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Theorists Without a Theory in Einstein's Schizophrenic World
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Pentcho Valev
2017-11-24 21:37:09 UTC
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Peter Woit: "Theorists Without a Theory. I had been intending to write something here on the blog about this essay by George Ellis, so when I was contacted by someone at Inference about writing a letter in response, I did so for publication there. It has now appeared in their latest issue, with the title Theorists Without a Theory. [...] The main point I was trying to make in this piece is that to a large degree the arguments over the scientific status of string theory (and of its supposed landscape and multiverse) revolving around its lack of testability are moot, since the underlying problem is something different: that there is no real theory to argue about." http://www.math.columbia.edu/~woit/wordpress/?p=9755

Unlike Peter Woit, George Ellis, Joao Magueijo and Lee Smolin know that "there is no real theory" goes well beyond string theory:

"[George] Ellis is up against one of the most successful theories in physics: special relativity. It revealed that there's no such thing as objective simultaneity. [...] Rescuing an objective "now" is a daunting task." https://www.newscientist.com/article/mg22730370-600-why-do-we-move-forwards-in-time/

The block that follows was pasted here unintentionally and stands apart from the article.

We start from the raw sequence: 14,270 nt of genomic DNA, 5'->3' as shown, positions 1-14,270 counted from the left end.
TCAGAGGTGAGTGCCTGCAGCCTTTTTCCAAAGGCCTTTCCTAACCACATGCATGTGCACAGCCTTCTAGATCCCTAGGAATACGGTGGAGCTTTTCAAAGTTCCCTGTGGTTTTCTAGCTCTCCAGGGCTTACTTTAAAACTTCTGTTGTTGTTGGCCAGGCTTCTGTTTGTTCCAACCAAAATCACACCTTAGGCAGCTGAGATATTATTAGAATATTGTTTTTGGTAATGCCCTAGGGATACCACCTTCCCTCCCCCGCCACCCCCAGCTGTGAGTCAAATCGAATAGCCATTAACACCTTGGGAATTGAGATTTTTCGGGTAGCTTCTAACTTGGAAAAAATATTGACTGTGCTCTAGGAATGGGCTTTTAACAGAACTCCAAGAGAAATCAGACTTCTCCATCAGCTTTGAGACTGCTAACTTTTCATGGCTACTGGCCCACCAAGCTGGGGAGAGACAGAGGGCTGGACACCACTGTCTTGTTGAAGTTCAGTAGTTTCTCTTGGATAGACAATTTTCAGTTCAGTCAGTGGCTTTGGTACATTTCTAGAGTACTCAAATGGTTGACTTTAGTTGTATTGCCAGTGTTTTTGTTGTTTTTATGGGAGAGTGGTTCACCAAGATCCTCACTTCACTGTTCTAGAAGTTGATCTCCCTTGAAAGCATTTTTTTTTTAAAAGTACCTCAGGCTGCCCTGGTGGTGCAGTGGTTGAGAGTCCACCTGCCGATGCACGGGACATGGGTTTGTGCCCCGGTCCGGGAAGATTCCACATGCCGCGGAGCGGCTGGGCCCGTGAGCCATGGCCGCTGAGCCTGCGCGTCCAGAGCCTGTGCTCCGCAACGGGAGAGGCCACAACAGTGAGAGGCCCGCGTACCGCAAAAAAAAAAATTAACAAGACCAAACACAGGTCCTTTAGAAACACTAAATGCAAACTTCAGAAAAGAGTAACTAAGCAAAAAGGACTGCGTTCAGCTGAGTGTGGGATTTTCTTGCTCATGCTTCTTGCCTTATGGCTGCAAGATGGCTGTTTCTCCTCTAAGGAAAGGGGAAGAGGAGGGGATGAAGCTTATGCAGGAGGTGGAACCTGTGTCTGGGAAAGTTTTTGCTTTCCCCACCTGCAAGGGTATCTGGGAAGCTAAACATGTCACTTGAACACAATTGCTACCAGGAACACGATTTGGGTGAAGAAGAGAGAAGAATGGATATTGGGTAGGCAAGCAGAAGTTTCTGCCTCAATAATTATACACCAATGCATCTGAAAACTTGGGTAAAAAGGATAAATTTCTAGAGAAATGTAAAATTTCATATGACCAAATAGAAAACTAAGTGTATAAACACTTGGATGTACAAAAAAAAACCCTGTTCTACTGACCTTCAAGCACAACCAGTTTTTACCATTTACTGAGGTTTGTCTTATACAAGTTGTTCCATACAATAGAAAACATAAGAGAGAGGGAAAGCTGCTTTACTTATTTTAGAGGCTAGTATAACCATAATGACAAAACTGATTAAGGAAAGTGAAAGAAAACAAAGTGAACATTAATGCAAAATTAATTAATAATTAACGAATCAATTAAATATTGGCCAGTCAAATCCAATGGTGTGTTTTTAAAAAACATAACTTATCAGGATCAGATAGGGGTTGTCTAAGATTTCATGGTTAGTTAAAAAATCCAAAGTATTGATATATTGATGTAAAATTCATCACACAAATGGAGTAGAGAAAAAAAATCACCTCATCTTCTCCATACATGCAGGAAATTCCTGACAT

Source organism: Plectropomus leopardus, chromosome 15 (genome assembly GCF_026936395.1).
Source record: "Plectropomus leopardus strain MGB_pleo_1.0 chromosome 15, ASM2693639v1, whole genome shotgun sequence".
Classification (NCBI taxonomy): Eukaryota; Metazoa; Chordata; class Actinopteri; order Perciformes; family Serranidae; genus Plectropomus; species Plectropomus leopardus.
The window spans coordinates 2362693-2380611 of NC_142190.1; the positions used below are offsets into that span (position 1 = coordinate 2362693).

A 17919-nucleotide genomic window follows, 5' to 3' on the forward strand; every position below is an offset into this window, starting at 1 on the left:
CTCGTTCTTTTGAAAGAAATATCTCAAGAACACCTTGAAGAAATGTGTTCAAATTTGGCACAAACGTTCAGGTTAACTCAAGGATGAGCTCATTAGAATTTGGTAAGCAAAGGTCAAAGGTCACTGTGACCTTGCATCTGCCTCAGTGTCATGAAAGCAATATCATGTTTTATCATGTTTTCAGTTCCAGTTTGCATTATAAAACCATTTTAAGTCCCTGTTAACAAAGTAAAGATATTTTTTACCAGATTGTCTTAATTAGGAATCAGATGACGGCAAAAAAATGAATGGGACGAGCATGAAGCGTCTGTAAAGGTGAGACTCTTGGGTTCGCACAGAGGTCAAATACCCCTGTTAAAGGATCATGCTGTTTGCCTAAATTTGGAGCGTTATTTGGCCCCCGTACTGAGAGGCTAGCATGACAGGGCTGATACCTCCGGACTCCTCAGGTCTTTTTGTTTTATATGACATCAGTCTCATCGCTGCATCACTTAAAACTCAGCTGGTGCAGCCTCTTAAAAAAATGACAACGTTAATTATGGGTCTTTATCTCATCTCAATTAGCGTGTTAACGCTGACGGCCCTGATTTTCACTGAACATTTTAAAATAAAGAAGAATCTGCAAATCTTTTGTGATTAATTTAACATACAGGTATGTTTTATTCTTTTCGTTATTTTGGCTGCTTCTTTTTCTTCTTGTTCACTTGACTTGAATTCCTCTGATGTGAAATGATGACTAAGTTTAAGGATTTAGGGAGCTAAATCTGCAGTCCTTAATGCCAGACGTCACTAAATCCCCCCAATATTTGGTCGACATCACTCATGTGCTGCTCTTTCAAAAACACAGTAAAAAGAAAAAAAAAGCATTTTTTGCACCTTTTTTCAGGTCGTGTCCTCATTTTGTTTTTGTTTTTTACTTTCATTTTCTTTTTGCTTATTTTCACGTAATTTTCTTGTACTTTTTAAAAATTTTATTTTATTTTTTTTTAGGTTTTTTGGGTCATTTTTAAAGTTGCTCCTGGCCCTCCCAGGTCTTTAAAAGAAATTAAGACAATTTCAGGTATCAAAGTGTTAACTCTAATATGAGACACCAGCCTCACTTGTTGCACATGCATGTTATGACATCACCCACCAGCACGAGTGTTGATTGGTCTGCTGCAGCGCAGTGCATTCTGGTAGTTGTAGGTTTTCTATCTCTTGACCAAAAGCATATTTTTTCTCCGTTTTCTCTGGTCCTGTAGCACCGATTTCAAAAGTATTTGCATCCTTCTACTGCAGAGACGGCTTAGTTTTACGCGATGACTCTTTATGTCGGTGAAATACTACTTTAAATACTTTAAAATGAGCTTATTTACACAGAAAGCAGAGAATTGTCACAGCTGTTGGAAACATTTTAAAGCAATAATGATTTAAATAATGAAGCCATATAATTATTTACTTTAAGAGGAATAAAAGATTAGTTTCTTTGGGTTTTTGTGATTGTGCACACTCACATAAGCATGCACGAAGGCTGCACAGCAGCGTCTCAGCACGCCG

Joao Magueijo, Faster Than the Speed of Light, p. 250: "Lee [Smolin] and I discussed these paradoxes at great length for many months, starting in January 2001. We would meet in cafés in South Kensington or Holland Park to mull over the problem. THE ROOT OF ALL THE EVIL WAS CLEARLY SPECIAL RELATIVITY. All these paradoxes resulted from well known effects such as length contraction, time dilation, or E=mc^2, all basic predictions of special relativity. And all denied the possibility of establishing a well-defined border, common to all observers, capable of containing new quantum gravitational effects." http://www.amazon.com/Faster-Than-Speed-Light-Speculation/dp/0738205257

"And by making the clock's tick relative - what happens simultaneously for one observer might seem sequential to another - Einstein's theory of special relativity not only destroyed any notion of absolute time but made time equivalent to a dimension in space: the future is already out there waiting for us; we just can't see it until we get there. This view is a logical and metaphysical dead end, says Smolin." http://www.guardian.co.uk/books/2013/jun/10/time-reborn-farewell-reality-review

"Was Einstein wrong? At least in his understanding of time, Smolin argues, the great theorist of relativity was dead wrong. What is worse, by firmly enshrining his error in scientific orthodoxy, Einstein trapped his successors in insoluble dilemmas..." https://www.amazon.com/Time-Reborn-Crisis-Physics-Universe-ebook/dp/B00AEGQPFE

Pentcho Valev
Pentcho Valev
2017-11-25 07:50:00 UTC
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Einstein's false constant-speed-of-light postulate was a malignancy that eventually killed physics:

"The speaker Joao Magueijo, is a Reader in Theoretical Physics at Imperial College, London and author of Faster Than the Speed of Light: The Story of a Scientific Speculation. He opened by explaining how Einstein's theory of relativity is the foundation of every other theory in modern physics and that the assumption that the speed of light is constant is the foundation of that theory. Thus a constant speed of light is embedded in all of modern physics and to propose a varying speed of light (VSL) is worse than swearing! It is like proposing a language without vowels." http://www.thegreatdebate.org.uk/VSLRevPrnt.html

"...Dr. Magueijo said. "We need to drop a postulate, perhaps the constancy of the speed of light." http://www.nytimes.com/2002/12/31/science/e-and-mc2-equality-it-seems-is-relative.html